With parts of my brain able to focus on things other than stressfearstresspanicstressohGodno, I found myself actually enjoying the work. Admittedly, last night was frighteningly slow, but I wasn’t complaining. In fact, I realized that working in a restaurant may “feed” into my writing.

People have always fascinated me. Who they are, why they act the way they do, what they’re thinking, what their lives are like. I’m the person that “reads” on the subway while secretly composing stories about the other passengers. Not in a creepy way, mind you. Just in a curious, playful way.

Restaurants are even better for that than subways.

Obviously, it’s not terribly polite to eavesdrop on your diners. Still, inevitably, you pick up scraps here and there. That’s actually better from a writing perspective, because you have to fill in the gaps yourself, thereby flexing your creative muscle and avoiding possible libel charges. Even if you don’t actually interact with a diner directly,  the mere sight of someone can spark something.

That’s particularly true of this restaurant, which sits at the junction between a few very different neighbourhoods. It’s within walking distance of the office tower crowd, the urban hippies, the university, a slightly “gritty” part of town, and Chinatown.

We attract a mix.

I have seen beautifully coiffed, older people who come in alone and savour every bite. I’ve seen couples gazing at each other across the tables. I’ve met the “regulars,” two middle-aged women who have a glass of wine and a long “girl-chat” every night after work.  

So much human experience. So many slices of life.

I may actually have another job offer at hand. But if it doesn’t work out… well, I have a feeling I’ll be all right here.

-Arvik

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Sharp Learning Curve Ahead

May 8, 2011

I like learning. Really, I do… Mostly when it involves books. And privacy. When I run off the rails of a sharp learning curve, it’s much better if not many people are around to stare at the flaming wreckage.

Unfortunately, life doesn’t always work that way.

Today was my second training day at my new job in a restaurant. Now, I’ve never waitressed before, and I don’t eat out a whole lot. Lots to learn? Oh my heavens, yes.

See, the first day actually went better. It wasn’t too crowded, and I followed the “real” server like a puppy, fetching and carrying and beaming when I did something right.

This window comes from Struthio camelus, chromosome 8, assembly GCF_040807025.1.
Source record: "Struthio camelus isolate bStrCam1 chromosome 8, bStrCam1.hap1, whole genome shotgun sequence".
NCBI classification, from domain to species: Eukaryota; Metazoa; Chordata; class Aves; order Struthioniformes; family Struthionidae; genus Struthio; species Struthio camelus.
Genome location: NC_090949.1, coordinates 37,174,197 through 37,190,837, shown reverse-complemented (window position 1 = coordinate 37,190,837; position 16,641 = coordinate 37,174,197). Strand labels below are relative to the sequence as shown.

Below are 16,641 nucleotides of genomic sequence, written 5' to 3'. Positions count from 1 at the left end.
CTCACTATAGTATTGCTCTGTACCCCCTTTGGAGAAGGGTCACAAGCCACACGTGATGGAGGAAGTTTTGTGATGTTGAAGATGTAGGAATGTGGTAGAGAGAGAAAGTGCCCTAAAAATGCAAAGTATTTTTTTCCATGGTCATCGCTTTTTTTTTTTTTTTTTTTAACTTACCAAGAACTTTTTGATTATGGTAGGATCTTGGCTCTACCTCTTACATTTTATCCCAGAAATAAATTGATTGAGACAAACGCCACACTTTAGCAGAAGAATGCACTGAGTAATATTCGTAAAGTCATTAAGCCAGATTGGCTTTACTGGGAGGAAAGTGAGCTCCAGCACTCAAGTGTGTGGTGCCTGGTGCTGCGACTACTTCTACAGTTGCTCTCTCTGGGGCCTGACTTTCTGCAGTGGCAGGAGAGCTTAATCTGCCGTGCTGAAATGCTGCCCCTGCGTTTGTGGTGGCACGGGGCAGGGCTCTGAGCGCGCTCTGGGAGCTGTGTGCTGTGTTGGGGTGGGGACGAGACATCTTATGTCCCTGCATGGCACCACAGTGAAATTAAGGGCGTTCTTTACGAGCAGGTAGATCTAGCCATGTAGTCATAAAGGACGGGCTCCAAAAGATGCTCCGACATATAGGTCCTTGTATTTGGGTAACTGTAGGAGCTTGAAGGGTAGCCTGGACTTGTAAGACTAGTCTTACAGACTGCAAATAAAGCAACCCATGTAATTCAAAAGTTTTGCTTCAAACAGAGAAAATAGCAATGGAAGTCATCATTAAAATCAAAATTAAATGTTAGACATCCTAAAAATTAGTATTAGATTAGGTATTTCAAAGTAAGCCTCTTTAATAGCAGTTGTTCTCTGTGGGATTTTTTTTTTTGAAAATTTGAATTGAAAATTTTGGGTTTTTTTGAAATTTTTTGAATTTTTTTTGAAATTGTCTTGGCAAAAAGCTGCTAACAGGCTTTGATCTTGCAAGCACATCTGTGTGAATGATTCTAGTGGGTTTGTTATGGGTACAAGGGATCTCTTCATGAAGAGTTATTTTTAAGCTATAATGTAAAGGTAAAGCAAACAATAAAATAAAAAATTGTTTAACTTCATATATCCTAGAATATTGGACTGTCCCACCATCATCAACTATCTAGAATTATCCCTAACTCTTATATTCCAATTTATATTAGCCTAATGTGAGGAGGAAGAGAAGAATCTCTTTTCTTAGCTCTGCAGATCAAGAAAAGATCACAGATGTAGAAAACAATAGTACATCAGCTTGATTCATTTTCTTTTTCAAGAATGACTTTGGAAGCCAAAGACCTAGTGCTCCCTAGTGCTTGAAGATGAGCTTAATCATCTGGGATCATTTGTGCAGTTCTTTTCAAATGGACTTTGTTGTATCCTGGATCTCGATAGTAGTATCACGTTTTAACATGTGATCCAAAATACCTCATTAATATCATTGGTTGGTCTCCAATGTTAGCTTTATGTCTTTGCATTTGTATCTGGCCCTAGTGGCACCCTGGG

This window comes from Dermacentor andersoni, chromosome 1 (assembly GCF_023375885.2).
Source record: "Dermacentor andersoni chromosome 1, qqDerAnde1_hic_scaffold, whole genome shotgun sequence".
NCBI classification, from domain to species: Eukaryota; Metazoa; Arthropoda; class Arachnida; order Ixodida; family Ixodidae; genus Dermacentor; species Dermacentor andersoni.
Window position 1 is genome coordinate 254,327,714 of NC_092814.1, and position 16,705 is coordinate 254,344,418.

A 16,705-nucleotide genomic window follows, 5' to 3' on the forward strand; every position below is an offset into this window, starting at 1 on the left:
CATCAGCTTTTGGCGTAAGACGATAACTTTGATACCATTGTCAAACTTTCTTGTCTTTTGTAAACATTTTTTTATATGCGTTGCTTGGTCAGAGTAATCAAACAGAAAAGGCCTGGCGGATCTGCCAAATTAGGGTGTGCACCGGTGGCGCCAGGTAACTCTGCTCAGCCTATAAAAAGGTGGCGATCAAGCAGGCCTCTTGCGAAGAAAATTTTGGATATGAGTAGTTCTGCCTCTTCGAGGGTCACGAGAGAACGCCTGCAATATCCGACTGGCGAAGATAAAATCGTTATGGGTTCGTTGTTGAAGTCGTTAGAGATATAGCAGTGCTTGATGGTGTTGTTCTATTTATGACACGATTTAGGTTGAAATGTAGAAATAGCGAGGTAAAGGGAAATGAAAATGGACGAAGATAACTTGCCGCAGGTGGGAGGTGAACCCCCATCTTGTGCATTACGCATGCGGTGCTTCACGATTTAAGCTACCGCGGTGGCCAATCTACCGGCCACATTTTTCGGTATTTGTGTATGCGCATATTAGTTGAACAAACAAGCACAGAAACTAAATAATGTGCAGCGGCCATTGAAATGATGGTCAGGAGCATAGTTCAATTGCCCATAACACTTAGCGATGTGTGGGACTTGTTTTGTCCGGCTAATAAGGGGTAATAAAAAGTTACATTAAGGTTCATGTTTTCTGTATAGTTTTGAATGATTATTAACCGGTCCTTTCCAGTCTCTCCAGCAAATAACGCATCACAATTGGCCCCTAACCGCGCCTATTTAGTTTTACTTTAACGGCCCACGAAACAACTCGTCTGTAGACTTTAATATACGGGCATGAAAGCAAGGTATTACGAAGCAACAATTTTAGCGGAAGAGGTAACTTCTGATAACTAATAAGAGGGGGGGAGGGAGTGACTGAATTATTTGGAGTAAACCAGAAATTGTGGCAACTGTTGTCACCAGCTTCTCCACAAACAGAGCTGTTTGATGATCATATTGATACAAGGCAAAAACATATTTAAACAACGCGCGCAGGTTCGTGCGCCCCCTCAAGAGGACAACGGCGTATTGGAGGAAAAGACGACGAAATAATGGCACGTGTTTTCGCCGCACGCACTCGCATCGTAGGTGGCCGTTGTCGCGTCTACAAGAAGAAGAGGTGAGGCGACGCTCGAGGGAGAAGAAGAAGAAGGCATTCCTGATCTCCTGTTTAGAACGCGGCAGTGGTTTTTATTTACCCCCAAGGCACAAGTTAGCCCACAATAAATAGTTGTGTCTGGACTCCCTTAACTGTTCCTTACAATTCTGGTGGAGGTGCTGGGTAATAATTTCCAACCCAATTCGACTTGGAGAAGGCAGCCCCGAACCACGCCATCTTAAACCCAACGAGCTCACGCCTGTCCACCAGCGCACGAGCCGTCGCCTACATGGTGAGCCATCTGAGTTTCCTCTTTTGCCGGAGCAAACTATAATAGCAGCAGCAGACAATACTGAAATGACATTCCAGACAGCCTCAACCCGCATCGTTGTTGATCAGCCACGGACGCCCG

Today was different.

To start, it was much, much busier. There was a party of ten, and most other tables were filled. To make things even more hectic, this little bistro only has ONE server on at a time. You read that right. ONE. One to grab more dishes, serve, reset, bus, and train me.

Stress rose rather quickly.

Since it was so busy, my training devolved into crash courses. I thought it was okay at first, still glowing with confidence from the day before.

Then I broke a glass.

In front of my boss.

He was really nice about it, helped me clean it up, and told me not to worry about it. Which was good, since I was ready to cry.

Little did I know, things would get worse.

Apparently, I’d screwed up about half the credit card payments that night. And in today’s plastic world, that’s a lot of payments. They fixed it in the end, but it involved several phone calls, including one to the credit card company, a lot of impatient customers, and a tip pool that was certainly fudged.

All my fault.

I think the only reason the server on duty didn’t strangle me is because my scrawniness and wide-eyed innocence makes me look like I should be in high school.

Basically, I crawled home about ready to die. I’ll be honest, I’m not sure if I’ll be able to manage when it’s just me on the floor. I think I could be a busgirl or assistant, but a full server? I don’t know.

This is the part of the post where I would normally say, “But it’ll be okay, because I have a positive attitude and I’ll work hard!”

Maybe it’ll be okay. Hopefully.

I’m afraid. I am so afraid for when I’m working the floor alone. There’s one more training day, and that’s it.

Agents’ and editors’ rejection slips don’t look so bad now!

Arvik